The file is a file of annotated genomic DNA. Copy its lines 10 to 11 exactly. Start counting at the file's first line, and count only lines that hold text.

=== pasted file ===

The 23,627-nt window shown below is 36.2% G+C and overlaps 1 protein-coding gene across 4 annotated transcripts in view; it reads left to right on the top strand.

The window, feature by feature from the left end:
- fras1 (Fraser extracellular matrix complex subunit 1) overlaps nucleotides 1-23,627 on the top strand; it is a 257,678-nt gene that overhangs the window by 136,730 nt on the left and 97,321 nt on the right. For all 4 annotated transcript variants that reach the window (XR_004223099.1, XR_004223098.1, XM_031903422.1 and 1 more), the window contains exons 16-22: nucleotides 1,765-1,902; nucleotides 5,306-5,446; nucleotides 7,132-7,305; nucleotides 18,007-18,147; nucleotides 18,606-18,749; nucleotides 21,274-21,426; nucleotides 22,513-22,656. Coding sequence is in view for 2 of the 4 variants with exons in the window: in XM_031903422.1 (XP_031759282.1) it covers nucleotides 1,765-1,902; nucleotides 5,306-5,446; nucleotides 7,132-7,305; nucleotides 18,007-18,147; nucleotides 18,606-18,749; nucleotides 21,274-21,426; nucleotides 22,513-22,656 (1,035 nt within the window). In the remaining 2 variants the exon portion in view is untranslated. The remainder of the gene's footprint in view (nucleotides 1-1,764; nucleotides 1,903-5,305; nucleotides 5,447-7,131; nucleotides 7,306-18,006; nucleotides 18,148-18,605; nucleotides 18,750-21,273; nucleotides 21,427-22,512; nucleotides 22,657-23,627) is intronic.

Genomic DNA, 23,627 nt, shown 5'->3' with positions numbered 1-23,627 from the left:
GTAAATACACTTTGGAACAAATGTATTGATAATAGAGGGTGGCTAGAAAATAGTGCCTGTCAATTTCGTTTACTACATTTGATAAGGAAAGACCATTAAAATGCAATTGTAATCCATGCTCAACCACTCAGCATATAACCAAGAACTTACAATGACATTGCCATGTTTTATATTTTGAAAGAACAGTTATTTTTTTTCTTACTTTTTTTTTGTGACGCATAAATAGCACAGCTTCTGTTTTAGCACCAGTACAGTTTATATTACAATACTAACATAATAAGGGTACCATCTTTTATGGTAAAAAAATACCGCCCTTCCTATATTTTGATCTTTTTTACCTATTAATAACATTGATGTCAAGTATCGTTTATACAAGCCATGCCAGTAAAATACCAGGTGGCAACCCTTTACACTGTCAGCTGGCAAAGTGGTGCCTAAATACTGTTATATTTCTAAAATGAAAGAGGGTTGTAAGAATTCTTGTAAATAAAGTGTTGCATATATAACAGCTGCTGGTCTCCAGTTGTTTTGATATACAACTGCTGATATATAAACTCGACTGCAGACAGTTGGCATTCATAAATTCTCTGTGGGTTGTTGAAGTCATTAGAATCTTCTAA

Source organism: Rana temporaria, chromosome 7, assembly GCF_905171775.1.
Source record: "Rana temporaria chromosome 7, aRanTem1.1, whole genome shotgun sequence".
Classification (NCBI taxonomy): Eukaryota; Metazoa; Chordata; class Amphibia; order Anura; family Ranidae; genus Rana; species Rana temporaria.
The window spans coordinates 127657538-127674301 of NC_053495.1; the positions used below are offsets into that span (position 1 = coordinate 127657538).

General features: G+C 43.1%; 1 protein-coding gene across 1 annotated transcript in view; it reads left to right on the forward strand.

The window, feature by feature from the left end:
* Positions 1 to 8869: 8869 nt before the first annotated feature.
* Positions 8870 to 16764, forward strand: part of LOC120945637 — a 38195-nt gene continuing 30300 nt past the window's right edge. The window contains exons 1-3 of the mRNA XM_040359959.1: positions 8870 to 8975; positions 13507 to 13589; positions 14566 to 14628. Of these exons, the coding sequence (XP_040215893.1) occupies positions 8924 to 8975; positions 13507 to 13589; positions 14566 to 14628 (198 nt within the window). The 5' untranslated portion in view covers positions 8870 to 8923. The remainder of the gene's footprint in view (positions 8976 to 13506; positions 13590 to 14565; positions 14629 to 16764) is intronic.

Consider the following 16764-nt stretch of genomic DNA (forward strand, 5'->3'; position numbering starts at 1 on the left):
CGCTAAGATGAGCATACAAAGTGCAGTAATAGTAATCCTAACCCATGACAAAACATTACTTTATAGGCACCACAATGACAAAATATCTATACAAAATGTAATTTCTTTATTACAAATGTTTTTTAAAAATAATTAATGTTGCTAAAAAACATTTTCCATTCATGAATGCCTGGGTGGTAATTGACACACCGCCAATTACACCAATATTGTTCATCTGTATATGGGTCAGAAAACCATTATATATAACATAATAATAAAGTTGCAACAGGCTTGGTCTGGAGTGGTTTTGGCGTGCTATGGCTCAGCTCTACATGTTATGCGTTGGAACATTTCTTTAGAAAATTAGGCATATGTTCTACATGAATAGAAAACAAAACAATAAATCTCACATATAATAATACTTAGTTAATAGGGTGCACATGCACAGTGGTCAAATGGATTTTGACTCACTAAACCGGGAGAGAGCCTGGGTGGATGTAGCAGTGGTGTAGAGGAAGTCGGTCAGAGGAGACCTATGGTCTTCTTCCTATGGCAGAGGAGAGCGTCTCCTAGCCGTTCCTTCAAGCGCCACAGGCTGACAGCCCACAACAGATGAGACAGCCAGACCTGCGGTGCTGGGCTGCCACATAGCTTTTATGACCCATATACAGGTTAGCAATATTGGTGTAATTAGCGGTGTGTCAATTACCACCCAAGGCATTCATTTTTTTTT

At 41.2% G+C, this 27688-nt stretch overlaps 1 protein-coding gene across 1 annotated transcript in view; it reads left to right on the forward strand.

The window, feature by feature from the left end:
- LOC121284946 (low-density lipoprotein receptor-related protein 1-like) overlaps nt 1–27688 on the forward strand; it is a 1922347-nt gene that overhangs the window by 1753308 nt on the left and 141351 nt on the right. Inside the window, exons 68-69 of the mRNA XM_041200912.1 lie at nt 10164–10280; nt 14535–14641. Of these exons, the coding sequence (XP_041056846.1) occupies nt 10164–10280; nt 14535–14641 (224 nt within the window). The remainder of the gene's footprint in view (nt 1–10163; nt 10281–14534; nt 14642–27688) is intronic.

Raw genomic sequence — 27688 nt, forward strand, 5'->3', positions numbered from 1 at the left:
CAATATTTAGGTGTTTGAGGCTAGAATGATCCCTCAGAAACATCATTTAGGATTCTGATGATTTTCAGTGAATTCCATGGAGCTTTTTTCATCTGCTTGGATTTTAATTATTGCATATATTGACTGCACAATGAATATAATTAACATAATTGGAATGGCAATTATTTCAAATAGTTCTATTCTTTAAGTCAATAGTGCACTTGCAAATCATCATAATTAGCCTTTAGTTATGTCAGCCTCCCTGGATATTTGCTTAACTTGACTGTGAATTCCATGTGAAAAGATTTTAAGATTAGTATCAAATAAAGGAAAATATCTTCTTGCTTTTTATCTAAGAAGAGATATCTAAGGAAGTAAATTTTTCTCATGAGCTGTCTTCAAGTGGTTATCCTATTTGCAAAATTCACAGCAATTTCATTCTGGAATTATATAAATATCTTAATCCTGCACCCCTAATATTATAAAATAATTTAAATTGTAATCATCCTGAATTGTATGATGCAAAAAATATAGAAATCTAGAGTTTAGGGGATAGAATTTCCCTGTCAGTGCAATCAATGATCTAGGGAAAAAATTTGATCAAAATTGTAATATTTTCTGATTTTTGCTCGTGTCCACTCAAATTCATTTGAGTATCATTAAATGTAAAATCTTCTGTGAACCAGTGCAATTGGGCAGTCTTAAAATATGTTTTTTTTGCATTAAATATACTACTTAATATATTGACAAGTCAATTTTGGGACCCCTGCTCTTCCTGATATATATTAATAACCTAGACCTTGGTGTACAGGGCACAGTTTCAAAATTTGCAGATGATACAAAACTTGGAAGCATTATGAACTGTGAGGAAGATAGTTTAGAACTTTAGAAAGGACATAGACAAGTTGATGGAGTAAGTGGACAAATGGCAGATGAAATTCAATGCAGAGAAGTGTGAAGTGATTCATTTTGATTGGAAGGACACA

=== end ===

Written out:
General features: G+C 43.1%; 1 protein-coding gene across 1 annotated transcript in view; it reads left to right on the forward strand.

The window, feature by feature from the left end: